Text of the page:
Critical Resource analyses political and stakeholder risks around Africa’s largest wind farm, which faces many of the same challenges long familiar to extractive projects.
- The Lake Turkana Wind Power project is located in northern Kenya, on the eastern shore of Lake Turkana. Construction commenced in late 2014 after several years of delays caused by investor concerns and community opposition. First power production is expected in late 2016. The developer, Lake Turkana Wind Power Ltd (LTWP), is a consortium which includes Aldwych International, Vestas and Norfund. Project lenders include the African Development Bank and the European Investment Bank.
- The wind farm will eventually contain 365 turbines, each with a capacity of 850kW, making it the largest wind farm in Africa. The project has a budget of KSh70bn (US$685m) and represents the single largest inward investment to Kenya since independence. Once construction is completed, the project is expected to contribute 310MW of energy to Kenya’s national grid, the equivalent of around 20% of current electricity capacity.
- The Lake Turkana Wind Power project demonstrates that community and government relations are becoming an increasing source of concern for developers of renewable energy projects. Community management is especially critical for wind developments, as they have a large physical footprint which can raise problems around land management. Meanwhile, strong government relationships are vital in ensuring that power sectors are efficiently run and that suitable and sustainable power purchasing agreements are negotiated.
- The Lake Turkana wind farm will be located in the most remote and impoverished area of Kenya. It is populated largely by nomadic pastoralists who have had limited access to formal education. Tribal tensions arising from resource scarcity are common, and can result in violence. A development the size of the planned wind project will inevitably impact traditional community relations and land uses. This has the potential to inflame existing tensions and to drive inequalities that could lead to further conflict.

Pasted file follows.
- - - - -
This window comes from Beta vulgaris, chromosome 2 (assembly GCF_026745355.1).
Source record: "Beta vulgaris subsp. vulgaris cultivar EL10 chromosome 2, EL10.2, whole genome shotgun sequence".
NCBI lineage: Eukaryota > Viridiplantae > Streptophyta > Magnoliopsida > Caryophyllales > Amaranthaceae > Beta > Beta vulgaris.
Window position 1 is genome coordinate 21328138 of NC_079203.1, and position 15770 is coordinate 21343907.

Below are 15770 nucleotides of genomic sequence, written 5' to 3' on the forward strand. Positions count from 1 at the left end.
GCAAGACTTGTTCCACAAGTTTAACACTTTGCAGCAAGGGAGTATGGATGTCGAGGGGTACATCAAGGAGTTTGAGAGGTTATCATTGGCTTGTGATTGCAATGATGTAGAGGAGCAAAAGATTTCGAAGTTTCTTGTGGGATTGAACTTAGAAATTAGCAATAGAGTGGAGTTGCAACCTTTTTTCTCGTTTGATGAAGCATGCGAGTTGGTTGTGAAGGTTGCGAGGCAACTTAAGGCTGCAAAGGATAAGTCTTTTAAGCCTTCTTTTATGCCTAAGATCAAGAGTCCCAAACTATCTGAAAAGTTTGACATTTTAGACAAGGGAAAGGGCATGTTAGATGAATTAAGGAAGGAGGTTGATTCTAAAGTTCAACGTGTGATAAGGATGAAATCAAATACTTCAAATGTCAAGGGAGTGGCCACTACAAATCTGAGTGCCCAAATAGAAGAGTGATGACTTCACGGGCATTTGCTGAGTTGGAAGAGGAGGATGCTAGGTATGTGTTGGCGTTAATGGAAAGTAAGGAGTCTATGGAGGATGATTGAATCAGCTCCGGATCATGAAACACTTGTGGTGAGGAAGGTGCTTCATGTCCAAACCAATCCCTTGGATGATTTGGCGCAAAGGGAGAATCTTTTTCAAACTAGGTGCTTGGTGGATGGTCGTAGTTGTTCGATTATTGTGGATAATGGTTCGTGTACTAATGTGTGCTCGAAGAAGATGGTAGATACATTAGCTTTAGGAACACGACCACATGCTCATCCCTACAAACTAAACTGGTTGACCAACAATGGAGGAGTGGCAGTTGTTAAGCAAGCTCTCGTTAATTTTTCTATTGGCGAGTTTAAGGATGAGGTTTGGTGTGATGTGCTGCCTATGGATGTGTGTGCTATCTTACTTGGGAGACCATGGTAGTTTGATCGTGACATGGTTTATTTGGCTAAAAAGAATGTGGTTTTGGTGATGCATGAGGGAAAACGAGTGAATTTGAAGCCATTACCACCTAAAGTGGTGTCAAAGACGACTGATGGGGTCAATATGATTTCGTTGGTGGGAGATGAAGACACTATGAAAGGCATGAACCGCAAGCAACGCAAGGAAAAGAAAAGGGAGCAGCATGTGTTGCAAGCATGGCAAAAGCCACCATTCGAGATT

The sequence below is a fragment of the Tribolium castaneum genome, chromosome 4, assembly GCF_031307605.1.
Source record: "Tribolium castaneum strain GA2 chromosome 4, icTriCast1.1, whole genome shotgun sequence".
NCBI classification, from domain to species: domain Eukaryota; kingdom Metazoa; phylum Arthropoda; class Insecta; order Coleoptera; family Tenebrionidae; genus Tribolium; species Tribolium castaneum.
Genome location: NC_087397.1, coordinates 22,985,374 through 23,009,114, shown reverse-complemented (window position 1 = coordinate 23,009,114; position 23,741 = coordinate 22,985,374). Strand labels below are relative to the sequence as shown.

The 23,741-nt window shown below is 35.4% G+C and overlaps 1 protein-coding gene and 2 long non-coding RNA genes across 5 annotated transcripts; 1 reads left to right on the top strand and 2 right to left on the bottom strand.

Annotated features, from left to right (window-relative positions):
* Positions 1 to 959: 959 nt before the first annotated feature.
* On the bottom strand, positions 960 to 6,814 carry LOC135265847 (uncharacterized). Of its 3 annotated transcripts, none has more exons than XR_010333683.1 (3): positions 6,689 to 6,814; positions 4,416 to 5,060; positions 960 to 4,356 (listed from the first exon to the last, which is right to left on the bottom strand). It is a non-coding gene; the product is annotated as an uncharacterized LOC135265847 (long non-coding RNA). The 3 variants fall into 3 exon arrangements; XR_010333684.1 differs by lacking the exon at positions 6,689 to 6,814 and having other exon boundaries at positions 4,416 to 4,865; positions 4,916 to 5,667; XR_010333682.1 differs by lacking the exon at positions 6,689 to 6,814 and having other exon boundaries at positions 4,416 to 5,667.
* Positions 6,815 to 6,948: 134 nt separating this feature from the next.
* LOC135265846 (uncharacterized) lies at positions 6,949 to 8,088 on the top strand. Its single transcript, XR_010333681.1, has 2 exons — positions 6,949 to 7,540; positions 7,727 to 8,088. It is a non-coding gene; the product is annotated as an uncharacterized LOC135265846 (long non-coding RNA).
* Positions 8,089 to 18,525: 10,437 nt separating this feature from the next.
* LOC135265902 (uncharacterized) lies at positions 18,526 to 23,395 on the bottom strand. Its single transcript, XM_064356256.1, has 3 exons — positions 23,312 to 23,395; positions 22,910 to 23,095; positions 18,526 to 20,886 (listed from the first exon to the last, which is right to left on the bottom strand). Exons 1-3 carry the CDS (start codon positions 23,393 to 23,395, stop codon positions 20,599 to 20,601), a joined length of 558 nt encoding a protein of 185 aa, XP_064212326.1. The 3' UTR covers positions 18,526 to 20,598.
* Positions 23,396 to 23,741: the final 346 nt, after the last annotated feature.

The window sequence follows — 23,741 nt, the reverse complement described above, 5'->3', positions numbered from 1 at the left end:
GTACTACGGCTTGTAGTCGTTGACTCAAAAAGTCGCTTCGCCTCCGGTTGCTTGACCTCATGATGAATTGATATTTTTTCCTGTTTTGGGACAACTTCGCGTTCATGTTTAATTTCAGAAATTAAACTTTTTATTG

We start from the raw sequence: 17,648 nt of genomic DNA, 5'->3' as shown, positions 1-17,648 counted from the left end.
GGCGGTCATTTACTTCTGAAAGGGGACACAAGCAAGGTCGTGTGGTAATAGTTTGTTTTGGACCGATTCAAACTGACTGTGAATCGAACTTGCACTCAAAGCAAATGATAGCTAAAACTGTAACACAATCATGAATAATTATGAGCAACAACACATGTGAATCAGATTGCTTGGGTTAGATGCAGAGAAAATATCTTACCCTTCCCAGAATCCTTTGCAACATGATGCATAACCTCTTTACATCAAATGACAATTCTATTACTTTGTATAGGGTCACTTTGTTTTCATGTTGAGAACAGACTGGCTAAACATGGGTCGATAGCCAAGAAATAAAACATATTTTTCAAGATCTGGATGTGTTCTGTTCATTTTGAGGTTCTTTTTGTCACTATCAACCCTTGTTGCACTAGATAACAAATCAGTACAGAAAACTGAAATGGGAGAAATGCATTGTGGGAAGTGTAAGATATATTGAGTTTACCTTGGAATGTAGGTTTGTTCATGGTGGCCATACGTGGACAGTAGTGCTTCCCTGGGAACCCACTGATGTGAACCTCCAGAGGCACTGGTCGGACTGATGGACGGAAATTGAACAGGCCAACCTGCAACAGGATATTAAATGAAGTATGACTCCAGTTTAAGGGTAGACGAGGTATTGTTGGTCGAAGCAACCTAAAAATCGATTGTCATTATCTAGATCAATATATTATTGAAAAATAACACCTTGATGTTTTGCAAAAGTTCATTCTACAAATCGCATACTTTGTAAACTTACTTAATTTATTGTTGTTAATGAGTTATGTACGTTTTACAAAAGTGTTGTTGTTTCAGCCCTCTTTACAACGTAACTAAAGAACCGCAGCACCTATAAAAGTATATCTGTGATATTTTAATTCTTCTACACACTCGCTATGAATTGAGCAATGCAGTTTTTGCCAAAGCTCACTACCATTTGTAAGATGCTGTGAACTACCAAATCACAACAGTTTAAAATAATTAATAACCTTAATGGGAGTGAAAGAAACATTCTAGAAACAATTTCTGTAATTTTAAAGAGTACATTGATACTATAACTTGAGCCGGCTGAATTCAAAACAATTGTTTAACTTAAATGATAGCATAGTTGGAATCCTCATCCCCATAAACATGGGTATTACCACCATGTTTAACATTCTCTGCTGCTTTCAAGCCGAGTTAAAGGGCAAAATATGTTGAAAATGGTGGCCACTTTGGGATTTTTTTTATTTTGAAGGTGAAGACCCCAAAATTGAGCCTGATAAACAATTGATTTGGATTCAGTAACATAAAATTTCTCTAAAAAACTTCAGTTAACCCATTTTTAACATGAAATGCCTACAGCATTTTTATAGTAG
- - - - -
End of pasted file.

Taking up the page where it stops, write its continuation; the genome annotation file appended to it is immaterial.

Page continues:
- The developer has conducted extensive impact assessments and has community management, local employment and social investment programmes in place. Nonetheless, the project has attracted significant opposition among some local communities. An alliance known as the Sarima Indigenous People’s Land Forum has brought a lawsuit against the developer, claiming that land titles were illegally obtained. Notably, the grouping has publicly stated that it is not opposed to the project in principle, but objects to the privatisation of land and LTWP’s alleged lack of community consultation. The developer strongly denies these allegations and asserts that land leases were obtained through due legal process. The case currently rests with the High Court of Kenya.
- At a national and international level, the project enjoys significant support and features a number of high-profile international investors. Backers believe that the project will contribute significantly to Kenyan energy diversification, power supply and economic growth. While this coalition is currently strong, it has previously suffered from divisions. In 2012, the World Bank withdrew funding on economic grounds, saying that the Kenyan grid would not be able to absorb all the energy produced. Since the Kenyan state utility is obliged to buy all the energy produced, this could leave the Kenyan government and ultimately taxpayers footing the bill for excess energy. This could potentially erode public support for LTWP and for renewable energy developments more broadly.
- The project is the most ambitious in a series of large-scale renewable energy projects under construction in Africa. The continent has become a popular destination for solar and wind investments due to abundant resources and the associated potential economic development benefits. Many regional governments, with support from donors and development banks, are actively promoting investment into renewable energy, foremost among them Morocco and South Africa.
This article uses Critical Resource’s LicenseSecure™ model to assess the likely level of political and stakeholder risk. Our updates provide a rapid overview of new or updated ratings in our database, with a focus on projects in the news. Please note that these ratings updates are provisional, based in part on open source analysis and are not from client projects. Full LicenseSecure analyses are in-depth, involve extensive intelligence gathering and are confidential.